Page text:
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Best of John G. Brokopp

Gaming Guru

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Cruise Ship Gambling Guidelines

12 February 2002

My investigative series dealing with the unregulated world of casino gambling aboard cruise ships continues today with another look at the gambling guidelines enacted in 1999 by the International Council of Cruise Lines. The ICCL is a Washington, D.C.-based industry trade association that represents the interests of 17 passenger cruise lines and a variety of cruise industry suppliers.

Last week I examined the guidelines regarding facilities and equipment. Today I'll take a look at the rules of play and internal controls.

RULES OF PLAY

What the guidelines say: Each line will provide a gaming guide setting forth the rules of play for their casino. These rules of play shall generally follow those established for casinos in Nevada, New Jersey, or England. These house rules will also be made available in every casino. Each member line will post at every gaming table minimum and maximum betting limits for each game. Only adults are allowed to play the slots or the tables.

What it means: Virtually nothing as far as the best interests of the players are concerned. It just gives the cruise lines the right to create rules hostile to players if they so choose. Some casinos in Nevada and New Jersey have some pretty bad rules. I don't know about England. Wording like "shall generally follow" opens up a lot of leeway. Making the rules available and posting minimum/maximum bets at table games are givens. There is such lack of precision that even "adult" is undefined in terms of age.

INTERNAL CONTROLS

What the guidelines say: All shipboard gambling operations will be inspected by each member line's internal audit department on a regular basis, not to exceed 12 months.

All casinos will have detailed internal control procedures concerning the cash and coin counts, casino cage procedures, and other processes, similar to licensed jurisdictions.

Each line will employ some form of surveillance to assure operations are fair and equitable for all parties.

Each line will separate the operation of the casino from the financial aspects of the casino as clearly as possible including specific duties for cashiers and table gaming staff.

What it means: Having the gambling operations inspected from within is meaningless. An outside, independent auditor or watchdog is an absolute necessity to ensure integrity. And doing the inspection a minimum of once a year? Come on! I don't call that "on a regular basis." As for providing controls concerning cash and coin, that's strictly for the protection of the cruise line, not the players. Then there's the issue of security. Requiring "some form" of surveillance is about as vague as it gets.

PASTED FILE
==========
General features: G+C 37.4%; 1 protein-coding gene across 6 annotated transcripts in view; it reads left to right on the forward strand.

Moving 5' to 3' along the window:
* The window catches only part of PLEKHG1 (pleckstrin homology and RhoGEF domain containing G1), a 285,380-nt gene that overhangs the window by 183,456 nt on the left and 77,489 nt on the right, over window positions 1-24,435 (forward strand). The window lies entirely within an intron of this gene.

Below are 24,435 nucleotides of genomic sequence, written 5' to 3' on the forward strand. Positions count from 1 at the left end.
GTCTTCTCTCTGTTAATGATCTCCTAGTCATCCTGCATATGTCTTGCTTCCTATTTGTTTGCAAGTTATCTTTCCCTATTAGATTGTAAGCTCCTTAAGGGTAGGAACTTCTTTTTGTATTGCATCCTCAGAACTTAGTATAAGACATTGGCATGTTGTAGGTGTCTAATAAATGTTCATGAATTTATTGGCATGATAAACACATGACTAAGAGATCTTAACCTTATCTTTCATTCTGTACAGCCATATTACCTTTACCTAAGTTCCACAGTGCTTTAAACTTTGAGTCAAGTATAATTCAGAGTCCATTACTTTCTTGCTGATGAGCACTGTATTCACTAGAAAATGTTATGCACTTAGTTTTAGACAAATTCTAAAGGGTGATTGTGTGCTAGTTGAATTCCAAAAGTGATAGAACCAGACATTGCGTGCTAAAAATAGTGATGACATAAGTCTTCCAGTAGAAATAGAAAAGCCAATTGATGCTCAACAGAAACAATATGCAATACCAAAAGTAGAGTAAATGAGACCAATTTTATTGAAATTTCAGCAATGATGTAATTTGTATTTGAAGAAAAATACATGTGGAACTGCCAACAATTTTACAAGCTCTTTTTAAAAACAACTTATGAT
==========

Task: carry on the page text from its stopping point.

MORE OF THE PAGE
In other words, no matter how you look at it, there's no percentage in doing any kind of serious gambling aboard a vacation cruise ship.

Next week: Customer service and player's clubs.

John G. Brokopp

John G. Brokopp's gaming column appears in Chicago Sun Times (Chicago, Illinois), The Times (Northwest Indiana), The Quad City Times (Davenport, Iowa), The Courier News (Elgin, Illinois), The Gazette (Southwest Suburban Chicago) and Senior Wire (Denver, CO). He's also a regular contributor to The Colorado Gambler, Midwest Gaming & Travel, Casino Player and Strictly Slots. John possesses 28 years of experience as a professional handicapper, publicist, freelance writer, and casino gaming correspondent. He is also the author of two very popular books, The Insider’s Guide to Internet Gambling and Thrifty Gambling.

Books by John G. Brokopp:

> More Books By John G. Brokopp

John G. Brokopp
John G. Brokopp's gaming column appears in Chicago Sun Times (Chicago, Illinois), The Times (Northwest Indiana), The Quad City Times (Davenport, Iowa), The Courier News (Elgin, Illinois), The Gazette (Southwest Suburban Chicago) and Senior Wire (Denver, CO). He's also a regular contributor to The Colorado Gambler, Midwest Gaming & Travel, Casino Player and Strictly Slots. John possesses 28 years of experience as a professional handicapper, publicist, freelance writer, and casino gaming correspondent. He is also the author of two very popular books, The Insider’s Guide to Internet Gambling and Thrifty Gambling.

Books by John G. Brokopp:

> More Books By John G. Brokopp